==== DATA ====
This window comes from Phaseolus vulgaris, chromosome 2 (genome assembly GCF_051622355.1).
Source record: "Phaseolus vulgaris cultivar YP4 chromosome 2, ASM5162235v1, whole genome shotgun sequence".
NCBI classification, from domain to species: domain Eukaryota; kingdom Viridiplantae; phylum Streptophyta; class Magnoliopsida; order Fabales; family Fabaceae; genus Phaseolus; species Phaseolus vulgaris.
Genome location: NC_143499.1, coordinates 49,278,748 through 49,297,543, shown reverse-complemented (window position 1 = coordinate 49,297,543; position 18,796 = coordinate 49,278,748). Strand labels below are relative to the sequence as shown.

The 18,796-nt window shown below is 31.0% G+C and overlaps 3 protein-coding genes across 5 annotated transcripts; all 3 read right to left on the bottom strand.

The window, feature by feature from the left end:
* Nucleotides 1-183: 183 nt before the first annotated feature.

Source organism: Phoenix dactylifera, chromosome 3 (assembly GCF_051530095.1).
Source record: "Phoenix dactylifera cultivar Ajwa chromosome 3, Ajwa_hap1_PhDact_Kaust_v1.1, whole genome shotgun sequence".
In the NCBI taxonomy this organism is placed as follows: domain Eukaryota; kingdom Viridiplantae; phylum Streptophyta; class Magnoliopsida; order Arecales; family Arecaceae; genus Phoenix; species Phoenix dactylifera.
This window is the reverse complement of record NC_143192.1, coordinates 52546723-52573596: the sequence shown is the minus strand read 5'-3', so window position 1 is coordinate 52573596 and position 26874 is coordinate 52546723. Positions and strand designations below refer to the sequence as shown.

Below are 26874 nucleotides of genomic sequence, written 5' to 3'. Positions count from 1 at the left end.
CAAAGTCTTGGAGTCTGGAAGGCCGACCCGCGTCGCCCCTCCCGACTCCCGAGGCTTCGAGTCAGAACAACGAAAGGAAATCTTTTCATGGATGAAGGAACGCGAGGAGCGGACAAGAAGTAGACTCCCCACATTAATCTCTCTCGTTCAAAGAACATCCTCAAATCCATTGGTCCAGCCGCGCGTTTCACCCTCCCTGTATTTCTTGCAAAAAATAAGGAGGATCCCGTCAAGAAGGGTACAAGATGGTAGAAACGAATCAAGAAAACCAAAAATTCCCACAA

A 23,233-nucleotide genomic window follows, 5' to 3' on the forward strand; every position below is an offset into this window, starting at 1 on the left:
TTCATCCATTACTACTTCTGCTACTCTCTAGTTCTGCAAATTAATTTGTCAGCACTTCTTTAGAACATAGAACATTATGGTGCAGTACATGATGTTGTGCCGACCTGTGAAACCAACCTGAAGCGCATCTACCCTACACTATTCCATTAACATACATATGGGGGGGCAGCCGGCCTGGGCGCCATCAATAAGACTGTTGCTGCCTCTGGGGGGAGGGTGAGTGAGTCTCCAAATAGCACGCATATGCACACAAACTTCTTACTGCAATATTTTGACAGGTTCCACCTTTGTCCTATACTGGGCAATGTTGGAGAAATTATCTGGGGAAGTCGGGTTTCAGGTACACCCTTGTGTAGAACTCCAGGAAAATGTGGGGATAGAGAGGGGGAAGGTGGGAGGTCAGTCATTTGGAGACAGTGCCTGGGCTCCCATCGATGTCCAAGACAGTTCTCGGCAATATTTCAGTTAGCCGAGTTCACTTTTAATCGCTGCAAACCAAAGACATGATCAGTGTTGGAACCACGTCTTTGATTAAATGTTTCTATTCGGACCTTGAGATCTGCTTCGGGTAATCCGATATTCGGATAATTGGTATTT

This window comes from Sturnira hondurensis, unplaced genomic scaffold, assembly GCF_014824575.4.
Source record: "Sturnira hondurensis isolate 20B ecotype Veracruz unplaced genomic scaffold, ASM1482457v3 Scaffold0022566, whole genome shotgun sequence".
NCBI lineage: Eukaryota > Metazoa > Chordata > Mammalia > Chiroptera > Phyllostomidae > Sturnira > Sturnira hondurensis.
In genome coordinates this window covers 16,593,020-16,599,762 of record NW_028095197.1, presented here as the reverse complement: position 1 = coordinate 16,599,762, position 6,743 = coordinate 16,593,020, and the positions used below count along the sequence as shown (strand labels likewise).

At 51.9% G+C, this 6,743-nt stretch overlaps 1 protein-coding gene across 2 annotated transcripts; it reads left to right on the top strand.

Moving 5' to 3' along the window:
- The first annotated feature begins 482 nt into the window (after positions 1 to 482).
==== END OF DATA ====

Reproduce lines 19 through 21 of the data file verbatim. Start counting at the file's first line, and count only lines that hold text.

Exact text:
In genome coordinates this window covers 16,593,020-16,599,762 of record NW_028095197.1, presented here as the reverse complement: position 1 = coordinate 16,599,762, position 6,743 = coordinate 16,593,020, and the positions used below count along the sequence as shown (strand labels likewise).

At 51.9% G+C, this 6,743-nt stretch overlaps 1 protein-coding gene across 2 annotated transcripts; it reads left to right on the top strand.

Moving 5' to 3' along the window: